Public school teachers have had it with the Republicans who are running our state—notice I don't say Republican "leaders."
Take Vivian Connell. She teaches English as a Second Language in two Chapel Hill-Carrboro schools. On Monday, as teachers staged "walk-ins" at their schools to protest Republican policies, Connell used a break between her two assignments to rush to the State Capitol in Raleigh, where she gave a fiery speech at a rally organized by Public Schools First NC.
Connell is one of those teachers you hear about who won't be in a North Carolina classroom much longer. She loves her work, declaring that she's "a called teacher." But in mid-career, she left the Charlotte school system, where she taught English and world literature, to attend law school at UNC-Chapel Hill. She just finished and passed the bar. The ESL job is a fill-in.
Teaching, Connell says, "was the greatest privilege and the most important thing that I will ever have or ever do." If she could be "duly compensated and be a high school English teacher the rest of my life, that would be my choice."
Unfortunately, she told me, the cancer called school privatization had already taken hold in Charlotte. She foresaw that unless it's stopped, it could ruin the public schools as she—and we—have known them. She decided to fight it.
That she has. Representing the Public Schools First NC advisory board, Connell blasted the spread of unregulated charter schools and vouchers for private schools —which are paid for by state revenues. She railed against teachers' low salaries and the Republican refusal to pay more to teachers with advanced degrees.
With righteous anger, she called the Republican agenda "ill-conceived" and insulting, adding: "Are they even motivated to preserve public education?"
What an interesting question. No, is my answer.
Connell talked wistfully about moderate Republicans such as Bob Orr, the former Supreme Court justice and gubernatorial candidate, who share her view of education as integral to the public good.
In contrast, she said, the Republicans pushing privatization are "an ideology-driven group [who've] made political promises to do things that can't be done and are forging ahead without consideration of the consequences."
I'll give her Orr. But she's being too polite about the right-wingers' intended consequences. It's a lovely Southern trait to think the best of people, but bless their hearts, they just don't know what they're doing.
The ideologues know exactly what they're doing. And it isn't trying to preserve public education.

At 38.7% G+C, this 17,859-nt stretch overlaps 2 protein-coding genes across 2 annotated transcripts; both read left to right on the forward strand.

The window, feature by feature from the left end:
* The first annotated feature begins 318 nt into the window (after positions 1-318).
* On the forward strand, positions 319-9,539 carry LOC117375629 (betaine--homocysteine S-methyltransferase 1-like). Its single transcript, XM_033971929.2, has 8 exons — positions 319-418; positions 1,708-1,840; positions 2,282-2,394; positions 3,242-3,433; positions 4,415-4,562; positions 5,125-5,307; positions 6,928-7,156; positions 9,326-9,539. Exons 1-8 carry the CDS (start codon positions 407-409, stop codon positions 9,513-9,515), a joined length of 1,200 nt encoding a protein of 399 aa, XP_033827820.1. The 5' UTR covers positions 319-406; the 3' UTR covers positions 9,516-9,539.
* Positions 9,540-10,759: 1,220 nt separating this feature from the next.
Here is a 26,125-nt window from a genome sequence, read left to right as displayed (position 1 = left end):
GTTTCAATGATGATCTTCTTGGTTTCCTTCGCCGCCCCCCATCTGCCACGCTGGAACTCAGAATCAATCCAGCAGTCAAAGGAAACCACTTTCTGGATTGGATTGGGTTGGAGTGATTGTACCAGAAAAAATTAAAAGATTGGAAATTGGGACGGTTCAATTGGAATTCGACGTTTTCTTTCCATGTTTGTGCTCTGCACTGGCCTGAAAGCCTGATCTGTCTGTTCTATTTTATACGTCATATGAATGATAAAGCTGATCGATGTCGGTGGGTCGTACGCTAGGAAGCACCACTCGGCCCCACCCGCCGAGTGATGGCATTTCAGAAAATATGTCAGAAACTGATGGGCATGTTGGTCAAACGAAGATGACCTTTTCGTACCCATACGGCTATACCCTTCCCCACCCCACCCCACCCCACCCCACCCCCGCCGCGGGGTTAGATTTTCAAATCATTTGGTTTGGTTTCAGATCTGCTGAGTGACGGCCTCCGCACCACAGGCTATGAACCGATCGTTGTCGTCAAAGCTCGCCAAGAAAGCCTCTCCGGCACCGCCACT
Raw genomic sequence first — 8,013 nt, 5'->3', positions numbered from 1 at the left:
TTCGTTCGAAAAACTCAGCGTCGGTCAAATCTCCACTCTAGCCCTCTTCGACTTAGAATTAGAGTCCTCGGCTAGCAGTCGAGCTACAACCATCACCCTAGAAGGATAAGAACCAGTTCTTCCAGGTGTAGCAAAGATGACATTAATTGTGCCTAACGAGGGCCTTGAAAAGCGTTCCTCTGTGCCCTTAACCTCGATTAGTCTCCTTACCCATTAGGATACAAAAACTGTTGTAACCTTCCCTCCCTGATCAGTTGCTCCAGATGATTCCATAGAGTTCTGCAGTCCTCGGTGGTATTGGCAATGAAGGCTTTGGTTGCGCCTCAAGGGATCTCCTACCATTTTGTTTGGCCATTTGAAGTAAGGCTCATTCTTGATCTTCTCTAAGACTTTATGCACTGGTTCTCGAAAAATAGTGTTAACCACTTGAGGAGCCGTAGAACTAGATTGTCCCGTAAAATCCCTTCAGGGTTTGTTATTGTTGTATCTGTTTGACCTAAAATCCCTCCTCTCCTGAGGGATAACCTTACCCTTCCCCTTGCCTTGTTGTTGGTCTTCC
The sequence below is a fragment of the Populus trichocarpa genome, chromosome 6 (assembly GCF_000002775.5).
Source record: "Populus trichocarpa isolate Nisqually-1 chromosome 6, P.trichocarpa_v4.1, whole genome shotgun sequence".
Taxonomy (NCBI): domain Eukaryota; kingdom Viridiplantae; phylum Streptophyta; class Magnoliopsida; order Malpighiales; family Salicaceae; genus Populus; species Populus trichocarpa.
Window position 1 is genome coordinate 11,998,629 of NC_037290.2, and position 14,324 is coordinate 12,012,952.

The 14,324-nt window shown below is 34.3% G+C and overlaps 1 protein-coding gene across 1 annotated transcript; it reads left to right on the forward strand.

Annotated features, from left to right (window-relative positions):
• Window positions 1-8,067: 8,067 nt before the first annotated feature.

Oh, they say they're for charter schools and private schools because it will help the traditional schools get better. But if that's their purpose, why are they systematically stripping the traditional schools of everything they need to improve?
For years, I've heard Republicans denigrate the public schools as "government-run," "a monopoly," and—when I spent more time hanging with the conservatives—"the blob." The joke was that, like any monopoly, schools inexorably grew stale from lack of competition. Teachers were overpaid and—hahahaha—not smart enough to do real-world work.
Behind the sarcasm, however, was a fear. What if public education succeeded? What if, like Social Security, the traditional public school system became embedded in the public mind as indispensable? What if teachers were respected, not looked down upon?
Realize the No. 1 nightmare for Republicans isn't demographics—the growth of minority and immigrant populations—although that's a big one. It's that the public sector will grow—more people will work for the government, and this will be seen as a good thing. More government workers, more Democrats.
And if government is seen as a good thing, government regulation won't be far behind, a fear that sends chills down the spines of the Koch brothers and their ilk.
It comes as no surprise, then, when Republicans chant that the schools are failing, or Medicaid is broken, or Medicare and Social Security insolvent. My point isn't to refute these claims, because you can argue both sides. Rather, it's to say that Republican claims about what's working and what isn't are about as trustworthy as a dirty cop's testimony: Because they believe government is bad, they exclude any exculpatory evidence—or lie about it.
So, for example, the walk-ins: Senate President Pro Tem Phil Berger denounced them as labor strikes led by a union, when in fact the N.C. Association of Educators (NCAE) organized these brief, peaceful gatherings to head off rumored walkouts by irate teachers. By the way, the NCAE isn't a union, because collective bargaining by public employees in North Carolina is illegal.
As to whether traditional schools are failing, North Carolina's graduation rates are up in the last decade from below 70 percent to over 80 percent. But again, the evidence is mixed, and with half of North Carolina's public school students coming from low-income families, the challenge of poverty is a growing impediment.
So what have the Republicans done to bolster the schools? They've cut per-student funding from $5,800 five years ago to $5,400 now, cuts made worse by inflation. Teachers haven't received a raise since the Great Recession. This year, when the Republicans finally had a chance to give them one without raising taxes, they refused and cut taxes for the rich and corporations instead.
Textbook accounts are cut. Professional development is zeroed out. The marvelous N.C. Teaching Fellows Program is no more, and the list of insults goes on and on.
One other thing about Connell: When she taught in Charlotte, some of her students got fired up about the books they were reading and the great issues of the world, so she organized an activism club. It was about "the importance of civic engagement and participation in public discourse," she said.
Civic engagement? Well, no wonder the Republicans hate teachers if they're going to do things like that.